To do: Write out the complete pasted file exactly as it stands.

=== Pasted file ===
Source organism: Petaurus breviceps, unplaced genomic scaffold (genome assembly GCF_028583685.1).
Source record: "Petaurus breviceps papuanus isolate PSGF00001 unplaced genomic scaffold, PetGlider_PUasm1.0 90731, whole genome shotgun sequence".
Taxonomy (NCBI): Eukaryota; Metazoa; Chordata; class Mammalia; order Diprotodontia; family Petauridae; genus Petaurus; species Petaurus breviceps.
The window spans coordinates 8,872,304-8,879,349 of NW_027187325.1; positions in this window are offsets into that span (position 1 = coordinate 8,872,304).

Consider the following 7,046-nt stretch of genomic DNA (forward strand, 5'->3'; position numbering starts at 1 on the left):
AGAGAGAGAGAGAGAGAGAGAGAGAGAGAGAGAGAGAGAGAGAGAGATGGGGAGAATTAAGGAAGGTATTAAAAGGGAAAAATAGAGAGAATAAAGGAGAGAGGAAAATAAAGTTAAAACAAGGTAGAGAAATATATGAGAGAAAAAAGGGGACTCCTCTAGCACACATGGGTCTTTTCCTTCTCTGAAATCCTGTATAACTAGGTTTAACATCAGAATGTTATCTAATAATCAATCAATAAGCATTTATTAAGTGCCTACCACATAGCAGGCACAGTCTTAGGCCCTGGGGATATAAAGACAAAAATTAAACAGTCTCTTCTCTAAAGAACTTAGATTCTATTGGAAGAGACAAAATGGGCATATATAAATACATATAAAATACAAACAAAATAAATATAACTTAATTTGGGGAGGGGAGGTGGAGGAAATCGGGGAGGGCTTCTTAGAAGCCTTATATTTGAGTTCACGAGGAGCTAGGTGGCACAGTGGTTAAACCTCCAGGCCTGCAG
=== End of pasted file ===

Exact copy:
Source organism: Petaurus breviceps, unplaced genomic scaffold (genome assembly GCF_028583685.1).
Source record: "Petaurus breviceps papuanus isolate PSGF00001 unplaced genomic scaffold, PetGlider_PUasm1.0 90731, whole genome shotgun sequence".
Taxonomy (NCBI): Eukaryota; Metazoa; Chordata; class Mammalia; order Diprotodontia; family Petauridae; genus Petaurus; species Petaurus breviceps.
The window spans coordinates 8,872,304-8,879,349 of NW_027187325.1; positions in this window are offsets into that span (position 1 = coordinate 8,872,304).

Consider the following 7,046-nt stretch of genomic DNA (forward strand, 5'->3'; position numbering starts at 1 on the left):
AGAGAGAGAGAGAGAGAGAGAGAGAGAGAGAGAGAGAGAGAGAGAGATGGGGAGAATTAAGGAAGGTATTAAAAGGGAAAAATAGAGAGAATAAAGGAGAGAGGAAAATAAAGTTAAAACAAGGTAGAGAAATATATGAGAGAAAAAAGGGGACTCCTCTAGCACACATGGGTCTTTTCCTTCTCTGAAATCCTGTATAACTAGGTTTAACATCAGAATGTTATCTAATAATCAATCAATAAGCATTTATTAAGTGCCTACCACATAGCAGGCACAGTCTTAGGCCCTGGGGATATAAAGACAAAAATTAAACAGTCTCTTCTCTAAAGAACTTAGATTCTATTGGAAGAGACAAAATGGGCATATATAAATACATATAAAATACAAACAAAATAAATATAACTTAATTTGGGGAGGGGAGGTGGAGGAAATCGGGGAGGGCTTCTTAGAAGCCTTATATTTGAGTTCACGAGGAGCTAGGTGGCACAGTGGTTAAACCTCCAGGCCTGCAG